Narrative ideas: a rationale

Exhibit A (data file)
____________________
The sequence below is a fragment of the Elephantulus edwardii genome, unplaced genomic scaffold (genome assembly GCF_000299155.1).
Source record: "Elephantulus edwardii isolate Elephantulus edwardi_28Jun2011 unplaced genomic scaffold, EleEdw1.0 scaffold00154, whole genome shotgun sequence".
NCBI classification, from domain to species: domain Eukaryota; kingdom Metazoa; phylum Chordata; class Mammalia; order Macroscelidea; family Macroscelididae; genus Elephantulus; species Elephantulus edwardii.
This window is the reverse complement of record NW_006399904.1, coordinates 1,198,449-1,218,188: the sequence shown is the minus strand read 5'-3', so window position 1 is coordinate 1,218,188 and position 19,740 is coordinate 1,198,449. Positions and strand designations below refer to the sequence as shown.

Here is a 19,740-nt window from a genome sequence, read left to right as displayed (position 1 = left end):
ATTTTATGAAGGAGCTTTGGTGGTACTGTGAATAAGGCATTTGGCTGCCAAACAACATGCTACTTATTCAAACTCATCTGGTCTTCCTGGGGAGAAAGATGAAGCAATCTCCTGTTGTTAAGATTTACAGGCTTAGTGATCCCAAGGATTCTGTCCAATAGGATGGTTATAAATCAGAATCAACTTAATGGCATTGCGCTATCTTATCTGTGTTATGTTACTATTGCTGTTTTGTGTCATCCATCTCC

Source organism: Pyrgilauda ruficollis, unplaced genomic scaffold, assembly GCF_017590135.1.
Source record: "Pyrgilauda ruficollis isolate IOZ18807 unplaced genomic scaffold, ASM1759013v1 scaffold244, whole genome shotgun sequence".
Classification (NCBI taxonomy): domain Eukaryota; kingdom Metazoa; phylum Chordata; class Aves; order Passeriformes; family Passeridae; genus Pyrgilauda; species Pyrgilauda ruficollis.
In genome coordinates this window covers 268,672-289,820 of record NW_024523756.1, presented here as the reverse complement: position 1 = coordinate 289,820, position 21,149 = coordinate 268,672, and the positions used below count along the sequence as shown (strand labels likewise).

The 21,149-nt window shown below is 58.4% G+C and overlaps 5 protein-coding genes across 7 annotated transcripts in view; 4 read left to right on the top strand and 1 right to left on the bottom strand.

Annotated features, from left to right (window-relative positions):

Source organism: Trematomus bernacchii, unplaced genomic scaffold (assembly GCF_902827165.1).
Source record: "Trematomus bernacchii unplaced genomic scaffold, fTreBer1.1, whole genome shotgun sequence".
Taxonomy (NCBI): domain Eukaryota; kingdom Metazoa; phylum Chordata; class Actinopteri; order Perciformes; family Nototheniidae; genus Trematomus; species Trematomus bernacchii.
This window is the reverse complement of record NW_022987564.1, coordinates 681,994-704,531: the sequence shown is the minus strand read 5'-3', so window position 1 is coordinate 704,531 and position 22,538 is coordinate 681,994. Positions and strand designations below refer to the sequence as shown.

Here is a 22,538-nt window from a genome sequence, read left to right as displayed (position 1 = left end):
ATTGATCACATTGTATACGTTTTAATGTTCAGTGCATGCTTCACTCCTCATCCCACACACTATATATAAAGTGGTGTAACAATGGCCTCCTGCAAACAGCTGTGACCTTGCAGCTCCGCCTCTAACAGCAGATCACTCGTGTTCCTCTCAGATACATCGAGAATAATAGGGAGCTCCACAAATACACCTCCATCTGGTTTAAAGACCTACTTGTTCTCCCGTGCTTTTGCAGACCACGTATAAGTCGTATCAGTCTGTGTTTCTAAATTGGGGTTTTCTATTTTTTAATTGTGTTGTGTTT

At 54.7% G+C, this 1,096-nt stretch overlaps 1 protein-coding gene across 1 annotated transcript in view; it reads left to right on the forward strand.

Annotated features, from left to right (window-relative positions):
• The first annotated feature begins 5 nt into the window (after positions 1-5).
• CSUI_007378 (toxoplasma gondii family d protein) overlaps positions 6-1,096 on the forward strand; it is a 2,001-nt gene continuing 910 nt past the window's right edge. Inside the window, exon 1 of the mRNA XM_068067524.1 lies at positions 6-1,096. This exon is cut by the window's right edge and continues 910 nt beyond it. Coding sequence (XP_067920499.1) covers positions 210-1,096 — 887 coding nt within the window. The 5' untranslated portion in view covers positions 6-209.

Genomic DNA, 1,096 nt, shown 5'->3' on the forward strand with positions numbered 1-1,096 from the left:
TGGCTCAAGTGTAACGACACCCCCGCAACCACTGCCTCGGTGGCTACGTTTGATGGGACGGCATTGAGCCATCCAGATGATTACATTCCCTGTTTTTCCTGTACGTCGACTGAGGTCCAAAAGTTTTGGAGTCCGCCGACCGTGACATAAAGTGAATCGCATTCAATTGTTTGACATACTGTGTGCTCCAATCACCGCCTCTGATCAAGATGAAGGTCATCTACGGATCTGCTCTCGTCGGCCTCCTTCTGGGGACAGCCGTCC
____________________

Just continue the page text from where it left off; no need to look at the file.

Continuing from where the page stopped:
This chapter outlines some of the key ideas which inform narrative inquiry. Arthur Frank's work is additionally a powerful testament to the capacity of narrative as a way of reclaiming, transforming, and refashioning the self in illness. The three principal approaches that draw on narrative have been the psychodynamic, the cognitive/ constructivist and the social constructionist. Narrative inquiry encompasses a broad range of approaches to research, which are based upon 'collecting, analysing, and re-presenting people's stories as told by them'. McLeod views narrative approaches to therapy as principally associated with social constructionist thinking and terms them 'postpsychological' in that they challenge the concept of the unitary, bounded self with a view of the person as more fragmented and as socially constructed. A sense of self thus depends on continuity even where there has been rupture, and such selfhood is created and recreated through the narrative process. Thus the narrative construction of self is relational and also social.